Space hierarchy theorem

# Space hierarchy theorem

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In computational complexity theory
Computational complexity theory
Computational complexity theory is a branch of the theory of computation in theoretical computer science and mathematics that focuses on classifying computational problems according to their inherent difficulty, and relating those classes to each other...

, the space hierarchy theorems are separation results that show that both deterministic and nondeterministic machines can solve more problems in (asymptotically) more space, subject to certain conditions. For example, a deterministic Turing machine can solve more decision problem
Decision problem
In computability theory and computational complexity theory, a decision problem is a question in some formal system with a yes-or-no answer, depending on the values of some input parameters. For example, the problem "given two numbers x and y, does x evenly divide y?" is a decision problem...

s in space n log n than in space n. The somewhat weaker analogous theorems for time are the time hierarchy theorem
Time hierarchy theorem
In computational complexity theory, the time hierarchy theorems are important statements about time-bounded computation on Turing machines. Informally, these theorems say that given more time, a Turing machine can solve more problems...

s.

The foundation for the hierarchy theorems lies in the intuition that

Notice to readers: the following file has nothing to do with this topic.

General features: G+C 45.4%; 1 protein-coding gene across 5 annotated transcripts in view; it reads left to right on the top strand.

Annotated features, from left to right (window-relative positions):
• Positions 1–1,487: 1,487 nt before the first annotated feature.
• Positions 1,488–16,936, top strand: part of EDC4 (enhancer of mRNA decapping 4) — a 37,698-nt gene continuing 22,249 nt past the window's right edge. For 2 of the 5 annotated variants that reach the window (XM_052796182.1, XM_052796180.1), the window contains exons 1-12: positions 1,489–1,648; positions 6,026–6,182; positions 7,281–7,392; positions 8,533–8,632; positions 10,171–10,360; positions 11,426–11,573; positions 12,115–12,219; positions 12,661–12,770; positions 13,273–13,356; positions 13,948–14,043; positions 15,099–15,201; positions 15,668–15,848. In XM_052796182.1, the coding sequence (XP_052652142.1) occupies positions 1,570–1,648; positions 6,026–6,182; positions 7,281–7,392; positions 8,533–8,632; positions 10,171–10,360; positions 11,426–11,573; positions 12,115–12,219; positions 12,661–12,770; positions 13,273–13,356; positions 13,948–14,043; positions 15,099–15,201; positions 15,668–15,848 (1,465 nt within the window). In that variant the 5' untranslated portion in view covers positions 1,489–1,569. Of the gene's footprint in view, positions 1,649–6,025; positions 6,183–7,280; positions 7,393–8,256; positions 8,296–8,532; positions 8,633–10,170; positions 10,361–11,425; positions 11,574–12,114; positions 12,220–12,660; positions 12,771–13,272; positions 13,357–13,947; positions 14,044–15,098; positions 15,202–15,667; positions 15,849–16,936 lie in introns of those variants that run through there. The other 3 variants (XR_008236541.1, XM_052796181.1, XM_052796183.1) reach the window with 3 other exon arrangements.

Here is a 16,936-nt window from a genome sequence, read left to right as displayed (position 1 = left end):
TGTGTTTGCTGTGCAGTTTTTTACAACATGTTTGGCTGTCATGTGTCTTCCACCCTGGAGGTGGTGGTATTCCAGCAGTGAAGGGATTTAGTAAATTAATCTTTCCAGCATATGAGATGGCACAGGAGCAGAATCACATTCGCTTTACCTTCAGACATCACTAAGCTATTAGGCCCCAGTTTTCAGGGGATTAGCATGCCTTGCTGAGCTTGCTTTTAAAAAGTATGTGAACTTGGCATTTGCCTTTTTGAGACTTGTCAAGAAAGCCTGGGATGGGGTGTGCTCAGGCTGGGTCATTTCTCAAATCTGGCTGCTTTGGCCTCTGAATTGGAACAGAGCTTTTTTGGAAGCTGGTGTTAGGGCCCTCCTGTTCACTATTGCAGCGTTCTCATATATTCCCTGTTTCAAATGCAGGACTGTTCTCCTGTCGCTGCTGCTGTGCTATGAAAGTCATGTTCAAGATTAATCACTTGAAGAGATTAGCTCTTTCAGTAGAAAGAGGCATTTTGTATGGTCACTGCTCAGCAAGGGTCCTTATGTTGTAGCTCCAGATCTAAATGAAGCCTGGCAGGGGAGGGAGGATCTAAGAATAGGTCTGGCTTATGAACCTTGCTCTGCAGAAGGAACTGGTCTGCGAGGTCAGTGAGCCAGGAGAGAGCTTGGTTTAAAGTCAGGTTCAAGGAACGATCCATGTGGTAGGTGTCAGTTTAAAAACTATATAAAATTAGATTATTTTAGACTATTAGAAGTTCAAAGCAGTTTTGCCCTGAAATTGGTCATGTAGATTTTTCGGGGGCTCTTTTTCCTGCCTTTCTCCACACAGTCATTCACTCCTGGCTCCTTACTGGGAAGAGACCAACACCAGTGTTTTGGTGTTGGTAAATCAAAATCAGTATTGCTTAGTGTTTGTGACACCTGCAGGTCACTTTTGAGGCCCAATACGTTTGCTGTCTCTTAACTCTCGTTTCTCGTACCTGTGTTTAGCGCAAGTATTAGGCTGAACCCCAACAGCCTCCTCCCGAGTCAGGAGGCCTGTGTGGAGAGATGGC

with either more time or more space comes the ability to compute more
functions (or decide more languages). The hierarchy theorems are used
to demonstrate that the time and space complexity classes form a
hierarchy where classes with tighter bounds contain fewer languages
than those with more relaxed bounds. Here we define and prove the
space hierarchy theorem.

The space hierarchy theorems rely on the concept of space-constructible functions. The deterministic and nondeterministic space hierarchy theorems state that for all space-constructible functions f(n),
,
where SPACE stands for either DSPACE
DSPACE
In computational complexity theory, DSPACE or SPACE is the computational resource describing the resource of memory space for a deterministic Turing machine. It represents the total amount of memory space that a "normal" physical computer would need to solve a given computational problem with a...

or NSPACE
NSPACE
In computational complexity theory, the complexity class NSPACE is the set of decision problems that can be solved by a non-deterministic Turing machine using space O, and unlimited time. It is the non-deterministic counterpart of DSPACE.Several important complexity classes can be defined in terms...

.

## Statement

Formally, a function is space-constructible if and there exists a Turing machine
which computes the function in space when starting
with an input , where represents a string of s. Most of the common functions that we work with are space-constructible, including polynomials, exponents, and logarithms.

For every space-constructible function , there exists a language that is decidable in space
but not in space .

## Proof

The goal here is to define a language that can be decided in space
but not space . Here we define the language :

Now, for any machine that decides a language in space , will differ in at least one spot from the language of , namely at the value of . The algorithm for deciding the language is as follows:
1. On an input , compute using space-constructibility, and mark off cells of tape. Whenever an attempt is made to use more than cells, reject.
2. If is not of the form for some TM , reject.
3. Simulate on input for at most steps (using space). If the simulation tries to use more than space or more than operations, then reject.